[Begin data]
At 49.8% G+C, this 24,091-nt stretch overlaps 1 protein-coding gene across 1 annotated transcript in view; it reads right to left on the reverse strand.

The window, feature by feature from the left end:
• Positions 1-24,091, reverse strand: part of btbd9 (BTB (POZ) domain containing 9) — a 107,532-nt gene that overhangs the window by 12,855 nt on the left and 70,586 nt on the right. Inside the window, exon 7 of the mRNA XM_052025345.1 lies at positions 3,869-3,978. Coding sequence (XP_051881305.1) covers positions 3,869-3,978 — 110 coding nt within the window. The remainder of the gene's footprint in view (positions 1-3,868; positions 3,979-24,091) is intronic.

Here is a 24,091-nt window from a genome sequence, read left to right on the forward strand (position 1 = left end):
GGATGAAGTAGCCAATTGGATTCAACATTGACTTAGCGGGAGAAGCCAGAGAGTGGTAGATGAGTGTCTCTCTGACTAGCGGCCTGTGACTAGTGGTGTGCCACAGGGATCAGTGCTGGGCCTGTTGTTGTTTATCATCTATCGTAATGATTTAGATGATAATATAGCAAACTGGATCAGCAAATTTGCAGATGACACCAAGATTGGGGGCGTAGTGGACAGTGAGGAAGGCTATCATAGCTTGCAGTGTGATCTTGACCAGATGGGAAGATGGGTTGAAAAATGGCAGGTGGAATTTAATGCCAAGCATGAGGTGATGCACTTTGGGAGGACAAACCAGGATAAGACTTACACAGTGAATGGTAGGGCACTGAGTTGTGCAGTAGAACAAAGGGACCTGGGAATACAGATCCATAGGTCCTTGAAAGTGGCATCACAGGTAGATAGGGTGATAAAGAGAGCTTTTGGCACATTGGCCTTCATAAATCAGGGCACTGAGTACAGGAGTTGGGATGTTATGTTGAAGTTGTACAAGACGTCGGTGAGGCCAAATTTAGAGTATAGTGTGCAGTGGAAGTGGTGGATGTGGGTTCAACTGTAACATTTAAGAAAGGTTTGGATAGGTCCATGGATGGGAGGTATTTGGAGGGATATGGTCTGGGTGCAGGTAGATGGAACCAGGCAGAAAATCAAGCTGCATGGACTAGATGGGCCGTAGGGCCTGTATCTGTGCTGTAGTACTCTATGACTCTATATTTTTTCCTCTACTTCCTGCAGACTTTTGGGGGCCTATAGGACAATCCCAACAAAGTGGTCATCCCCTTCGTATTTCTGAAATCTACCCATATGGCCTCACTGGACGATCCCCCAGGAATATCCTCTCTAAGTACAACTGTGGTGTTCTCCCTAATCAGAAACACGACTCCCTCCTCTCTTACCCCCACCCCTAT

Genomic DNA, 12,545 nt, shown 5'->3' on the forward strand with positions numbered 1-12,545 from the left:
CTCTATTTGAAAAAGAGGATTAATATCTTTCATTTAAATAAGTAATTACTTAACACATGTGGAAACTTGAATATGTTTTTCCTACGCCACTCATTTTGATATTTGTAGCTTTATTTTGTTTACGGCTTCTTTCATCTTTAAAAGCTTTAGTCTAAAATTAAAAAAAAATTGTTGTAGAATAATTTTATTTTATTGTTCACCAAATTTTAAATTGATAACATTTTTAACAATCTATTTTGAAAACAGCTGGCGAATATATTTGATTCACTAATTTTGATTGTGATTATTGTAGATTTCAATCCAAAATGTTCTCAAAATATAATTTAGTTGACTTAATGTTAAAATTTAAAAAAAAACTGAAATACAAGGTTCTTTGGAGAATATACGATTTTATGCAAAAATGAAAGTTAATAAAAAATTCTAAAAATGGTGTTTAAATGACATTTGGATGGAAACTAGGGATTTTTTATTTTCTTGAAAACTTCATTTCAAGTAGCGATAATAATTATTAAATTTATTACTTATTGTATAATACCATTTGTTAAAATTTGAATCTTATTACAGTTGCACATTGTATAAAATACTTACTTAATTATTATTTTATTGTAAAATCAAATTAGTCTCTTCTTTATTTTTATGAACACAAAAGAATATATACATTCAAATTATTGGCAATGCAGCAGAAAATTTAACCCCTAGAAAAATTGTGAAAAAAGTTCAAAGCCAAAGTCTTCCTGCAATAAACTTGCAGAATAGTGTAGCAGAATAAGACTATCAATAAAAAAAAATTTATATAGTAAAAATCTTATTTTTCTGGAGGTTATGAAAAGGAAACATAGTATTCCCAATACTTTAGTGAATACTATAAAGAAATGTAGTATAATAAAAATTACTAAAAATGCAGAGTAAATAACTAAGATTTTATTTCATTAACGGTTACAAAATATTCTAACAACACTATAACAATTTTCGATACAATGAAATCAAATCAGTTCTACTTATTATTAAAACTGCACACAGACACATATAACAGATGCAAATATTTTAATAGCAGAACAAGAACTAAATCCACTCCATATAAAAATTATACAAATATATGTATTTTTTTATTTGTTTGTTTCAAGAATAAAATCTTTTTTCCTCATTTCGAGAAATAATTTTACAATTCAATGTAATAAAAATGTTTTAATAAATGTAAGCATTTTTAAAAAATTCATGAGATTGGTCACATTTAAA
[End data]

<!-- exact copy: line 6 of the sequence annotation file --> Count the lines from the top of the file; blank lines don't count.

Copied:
Genomic DNA, 12,545 nt, shown 5'->3' on the forward strand with positions numbered 1-12,545 from the left: